Terrain identification methods for planetary exploration rovers
Author(s)Brooks, Christopher Allen, 1978-
Massachusetts Institute of Technology. Dept. of Mechanical Engineering.
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Autonomous mobility in rough terrain is becoming increasingly important for planetary exploration rovers. Increased knowledge of local terrain properties is critical to ensure a rover's safety, especially when driving on slopes or rough surfaces. This thesis presents two methods for using on-board sensors to identify local terrain conditions. The first method visually measures sinkage of a rover wheel into deformable terrain, based on a single color or grayscale image from a camera with a view of the wheel- terrain interface. Grayscale intensity is computed along the rim of the wheel, and the wheel-terrain interface is identified as the location with maximum change in intensity. The algorithm has been shown experimentally to give accurate results in identifying the terrain characteristics under a wide range of conditions. The second method classifies terrain based on vibrations induced in the rover structure by rover-terrain interaction during driving. Vibrations are measured using an accelerometer on the rover structure. The method uses a supervised learning approach to train a classifier to recognize terrain based on representative vibration signals during an off-line learning phase. Real-time terrain classification uses linear discriminant analysis in the frequency domain to identify gross terrain classes such as sand, gravel, or clay. The algorithm is experimentally validated on a laboratory testbed and on a rover in outdoor conditions. Results demonstrate the robustness of the algorithm on both systems.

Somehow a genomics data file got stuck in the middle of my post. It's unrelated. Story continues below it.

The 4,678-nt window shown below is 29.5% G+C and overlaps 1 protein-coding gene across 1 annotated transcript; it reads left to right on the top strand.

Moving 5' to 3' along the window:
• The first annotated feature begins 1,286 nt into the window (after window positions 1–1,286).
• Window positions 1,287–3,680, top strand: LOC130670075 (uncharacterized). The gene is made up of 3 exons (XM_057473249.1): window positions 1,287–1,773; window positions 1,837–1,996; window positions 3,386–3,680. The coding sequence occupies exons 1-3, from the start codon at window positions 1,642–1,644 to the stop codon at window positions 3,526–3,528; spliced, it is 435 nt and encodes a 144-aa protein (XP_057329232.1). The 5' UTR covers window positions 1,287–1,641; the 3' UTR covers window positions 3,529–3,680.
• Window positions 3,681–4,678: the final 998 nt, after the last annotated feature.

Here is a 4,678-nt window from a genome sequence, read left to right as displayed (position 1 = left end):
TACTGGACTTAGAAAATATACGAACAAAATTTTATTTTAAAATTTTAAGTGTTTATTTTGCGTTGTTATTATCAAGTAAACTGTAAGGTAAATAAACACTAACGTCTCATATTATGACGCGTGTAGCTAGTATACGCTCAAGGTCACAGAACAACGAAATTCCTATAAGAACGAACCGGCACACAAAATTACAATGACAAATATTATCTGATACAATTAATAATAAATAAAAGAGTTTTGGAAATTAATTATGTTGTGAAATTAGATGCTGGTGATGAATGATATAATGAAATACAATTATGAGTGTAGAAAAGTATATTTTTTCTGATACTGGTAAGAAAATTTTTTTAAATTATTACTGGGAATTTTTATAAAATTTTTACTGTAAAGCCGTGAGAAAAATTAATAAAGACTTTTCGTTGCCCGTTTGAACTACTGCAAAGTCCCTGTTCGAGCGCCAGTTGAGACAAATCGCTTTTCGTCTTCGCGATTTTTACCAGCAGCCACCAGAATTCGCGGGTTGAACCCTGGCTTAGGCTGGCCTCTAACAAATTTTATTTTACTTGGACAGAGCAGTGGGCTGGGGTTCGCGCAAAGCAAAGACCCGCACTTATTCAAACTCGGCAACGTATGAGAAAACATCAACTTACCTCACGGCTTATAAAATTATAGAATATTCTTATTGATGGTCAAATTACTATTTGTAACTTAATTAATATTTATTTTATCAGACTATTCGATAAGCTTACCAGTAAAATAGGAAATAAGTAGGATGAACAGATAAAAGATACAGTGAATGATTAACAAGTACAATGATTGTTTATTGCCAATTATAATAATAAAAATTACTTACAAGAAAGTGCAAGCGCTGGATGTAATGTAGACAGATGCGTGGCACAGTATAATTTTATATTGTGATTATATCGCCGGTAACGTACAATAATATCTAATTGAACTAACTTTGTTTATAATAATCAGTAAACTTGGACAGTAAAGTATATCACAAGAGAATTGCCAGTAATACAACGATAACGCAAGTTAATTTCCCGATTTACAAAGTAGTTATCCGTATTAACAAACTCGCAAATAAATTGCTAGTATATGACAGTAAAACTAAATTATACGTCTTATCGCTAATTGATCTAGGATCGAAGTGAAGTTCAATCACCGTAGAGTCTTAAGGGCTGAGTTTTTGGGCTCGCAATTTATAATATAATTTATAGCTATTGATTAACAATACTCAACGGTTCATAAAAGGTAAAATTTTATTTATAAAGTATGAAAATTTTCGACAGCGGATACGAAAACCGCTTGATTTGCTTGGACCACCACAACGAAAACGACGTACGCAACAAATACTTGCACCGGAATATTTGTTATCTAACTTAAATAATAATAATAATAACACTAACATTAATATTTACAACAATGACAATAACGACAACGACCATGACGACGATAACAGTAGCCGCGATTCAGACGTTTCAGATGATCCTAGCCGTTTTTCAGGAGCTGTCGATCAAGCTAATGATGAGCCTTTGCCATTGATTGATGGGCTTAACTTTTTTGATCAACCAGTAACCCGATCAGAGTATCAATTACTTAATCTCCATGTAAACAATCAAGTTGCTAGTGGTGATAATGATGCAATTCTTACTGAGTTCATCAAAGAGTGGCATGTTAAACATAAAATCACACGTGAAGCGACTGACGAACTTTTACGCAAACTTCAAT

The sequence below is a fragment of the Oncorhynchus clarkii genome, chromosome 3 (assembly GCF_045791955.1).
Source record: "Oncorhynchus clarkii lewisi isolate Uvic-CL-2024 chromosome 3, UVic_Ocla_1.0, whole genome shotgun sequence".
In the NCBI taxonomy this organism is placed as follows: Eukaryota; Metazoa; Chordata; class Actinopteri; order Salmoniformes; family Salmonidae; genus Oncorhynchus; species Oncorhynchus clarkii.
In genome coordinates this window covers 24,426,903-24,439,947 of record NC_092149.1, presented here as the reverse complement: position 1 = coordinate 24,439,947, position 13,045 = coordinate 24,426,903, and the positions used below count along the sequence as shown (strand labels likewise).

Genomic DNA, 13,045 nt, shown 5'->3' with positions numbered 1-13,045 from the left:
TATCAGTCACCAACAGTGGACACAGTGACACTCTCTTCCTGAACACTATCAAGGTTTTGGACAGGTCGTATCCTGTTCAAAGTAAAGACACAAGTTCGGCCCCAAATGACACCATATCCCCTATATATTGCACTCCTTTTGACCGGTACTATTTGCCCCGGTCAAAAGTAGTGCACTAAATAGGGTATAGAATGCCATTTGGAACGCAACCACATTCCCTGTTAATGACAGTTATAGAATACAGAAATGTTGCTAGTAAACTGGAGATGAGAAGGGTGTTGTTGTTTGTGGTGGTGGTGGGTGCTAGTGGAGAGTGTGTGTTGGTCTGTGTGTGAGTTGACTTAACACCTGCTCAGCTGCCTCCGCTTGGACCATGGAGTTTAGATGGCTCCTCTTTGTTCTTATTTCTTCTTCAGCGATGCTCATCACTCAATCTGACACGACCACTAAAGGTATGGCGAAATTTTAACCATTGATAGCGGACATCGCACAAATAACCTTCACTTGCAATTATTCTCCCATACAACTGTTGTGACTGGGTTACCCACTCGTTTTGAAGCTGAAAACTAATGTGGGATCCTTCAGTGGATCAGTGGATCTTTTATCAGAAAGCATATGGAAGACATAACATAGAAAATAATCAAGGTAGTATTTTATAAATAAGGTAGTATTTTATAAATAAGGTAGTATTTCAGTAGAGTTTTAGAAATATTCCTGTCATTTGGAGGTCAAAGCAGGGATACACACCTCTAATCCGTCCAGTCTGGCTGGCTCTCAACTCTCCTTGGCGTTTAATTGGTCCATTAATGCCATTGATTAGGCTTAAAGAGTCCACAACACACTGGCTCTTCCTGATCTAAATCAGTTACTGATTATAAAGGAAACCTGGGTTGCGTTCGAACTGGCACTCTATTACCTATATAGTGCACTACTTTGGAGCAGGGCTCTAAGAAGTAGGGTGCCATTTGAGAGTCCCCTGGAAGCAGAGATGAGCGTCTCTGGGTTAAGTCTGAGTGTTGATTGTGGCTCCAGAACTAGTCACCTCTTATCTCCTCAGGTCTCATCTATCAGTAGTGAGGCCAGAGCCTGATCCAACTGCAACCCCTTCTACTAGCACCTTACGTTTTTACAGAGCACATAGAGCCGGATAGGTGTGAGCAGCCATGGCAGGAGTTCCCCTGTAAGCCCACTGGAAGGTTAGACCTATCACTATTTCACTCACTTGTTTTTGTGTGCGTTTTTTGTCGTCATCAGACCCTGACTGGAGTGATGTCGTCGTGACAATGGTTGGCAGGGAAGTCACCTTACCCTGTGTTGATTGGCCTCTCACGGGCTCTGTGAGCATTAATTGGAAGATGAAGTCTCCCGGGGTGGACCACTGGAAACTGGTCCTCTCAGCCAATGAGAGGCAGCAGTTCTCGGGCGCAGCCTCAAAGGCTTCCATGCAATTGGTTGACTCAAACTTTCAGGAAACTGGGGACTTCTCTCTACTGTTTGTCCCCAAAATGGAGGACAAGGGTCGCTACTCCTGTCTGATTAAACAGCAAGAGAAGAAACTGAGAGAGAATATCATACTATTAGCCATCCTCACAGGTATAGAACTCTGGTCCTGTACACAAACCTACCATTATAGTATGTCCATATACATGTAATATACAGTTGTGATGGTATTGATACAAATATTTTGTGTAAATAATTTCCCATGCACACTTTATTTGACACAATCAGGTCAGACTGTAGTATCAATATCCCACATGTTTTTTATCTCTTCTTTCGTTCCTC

Thesis (S.M.)--Massachusetts Institute of Technology, Dept. of Mechanical Engineering, 2004.Includes bibliographical references (leaves 77-82).
DepartmentMassachusetts Institute of Technology. Department of Mechanical Engineering
Massachusetts Institute of Technology